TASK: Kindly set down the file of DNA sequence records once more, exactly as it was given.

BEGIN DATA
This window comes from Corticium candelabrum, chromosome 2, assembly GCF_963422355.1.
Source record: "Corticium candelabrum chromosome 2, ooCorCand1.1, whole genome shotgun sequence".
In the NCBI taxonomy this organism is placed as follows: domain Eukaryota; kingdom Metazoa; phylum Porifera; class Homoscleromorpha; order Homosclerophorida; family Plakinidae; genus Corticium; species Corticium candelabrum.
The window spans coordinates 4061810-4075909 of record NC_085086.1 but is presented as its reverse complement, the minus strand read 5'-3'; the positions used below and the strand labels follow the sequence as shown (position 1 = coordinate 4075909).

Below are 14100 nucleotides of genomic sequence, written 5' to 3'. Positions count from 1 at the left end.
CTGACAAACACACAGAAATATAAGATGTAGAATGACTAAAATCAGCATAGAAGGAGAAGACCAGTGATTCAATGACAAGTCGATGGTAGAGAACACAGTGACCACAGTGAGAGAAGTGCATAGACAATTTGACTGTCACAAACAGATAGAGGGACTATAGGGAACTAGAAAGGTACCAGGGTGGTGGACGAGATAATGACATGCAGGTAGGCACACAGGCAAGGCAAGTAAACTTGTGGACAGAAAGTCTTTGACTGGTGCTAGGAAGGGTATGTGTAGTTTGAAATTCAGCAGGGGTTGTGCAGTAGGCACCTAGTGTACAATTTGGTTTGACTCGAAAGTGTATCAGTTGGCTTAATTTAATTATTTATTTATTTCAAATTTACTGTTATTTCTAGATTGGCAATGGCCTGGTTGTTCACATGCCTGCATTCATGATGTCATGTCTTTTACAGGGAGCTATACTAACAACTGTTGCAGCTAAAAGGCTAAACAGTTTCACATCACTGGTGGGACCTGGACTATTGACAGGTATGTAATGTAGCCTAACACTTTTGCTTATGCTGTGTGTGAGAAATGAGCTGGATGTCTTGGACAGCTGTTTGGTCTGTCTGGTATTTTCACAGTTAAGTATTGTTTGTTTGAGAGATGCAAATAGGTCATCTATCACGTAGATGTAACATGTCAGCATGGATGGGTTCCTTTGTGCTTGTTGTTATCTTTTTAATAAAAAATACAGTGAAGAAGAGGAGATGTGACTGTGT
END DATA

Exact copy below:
This window comes from Corticium candelabrum, chromosome 2, assembly GCF_963422355.1.
Source record: "Corticium candelabrum chromosome 2, ooCorCand1.1, whole genome shotgun sequence".
In the NCBI taxonomy this organism is placed as follows: domain Eukaryota; kingdom Metazoa; phylum Porifera; class Homoscleromorpha; order Homosclerophorida; family Plakinidae; genus Corticium; species Corticium candelabrum.
The window spans coordinates 4061810-4075909 of record NC_085086.1 but is presented as its reverse complement, the minus strand read 5'-3'; the positions used below and the strand labels follow the sequence as shown (position 1 = coordinate 4075909).

Below are 14100 nucleotides of genomic sequence, written 5' to 3'. Positions count from 1 at the left end.
CTGACAAACACACAGAAATATAAGATGTAGAATGACTAAAATCAGCATAGAAGGAGAAGACCAGTGATTCAATGACAAGTCGATGGTAGAGAACACAGTGACCACAGTGAGAGAAGTGCATAGACAATTTGACTGTCACAAACAGATAGAGGGACTATAGGGAACTAGAAAGGTACCAGGGTGGTGGACGAGATAATGACATGCAGGTAGGCACACAGGCAAGGCAAGTAAACTTGTGGACAGAAAGTCTTTGACTGGTGCTAGGAAGGGTATGTGTAGTTTGAAATTCAGCAGGGGTTGTGCAGTAGGCACCTAGTGTACAATTTGGTTTGACTCGAAAGTGTATCAGTTGGCTTAATTTAATTATTTATTTATTTCAAATTTACTGTTATTTCTAGATTGGCAATGGCCTGGTTGTTCACATGCCTGCATTCATGATGTCATGTCTTTTACAGGGAGCTATACTAACAACTGTTGCAGCTAAAAGGCTAAACAGTTTCACATCACTGGTGGGACCTGGACTATTGACAGGTATGTAATGTAGCCTAACACTTTTGCTTATGCTGTGTGTGAGAAATGAGCTGGATGTCTTGGACAGCTGTTTGGTCTGTCTGGTATTTTCACAGTTAAGTATTGTTTGTTTGAGAGATGCAAATAGGTCATCTATCACGTAGATGTAACATGTCAGCATGGATGGGTTCCTTTGTGCTTGTTGTTATCTTTTTAATAAAAAATACAGTGAAGAAGAGGAGATGTGACTGTGT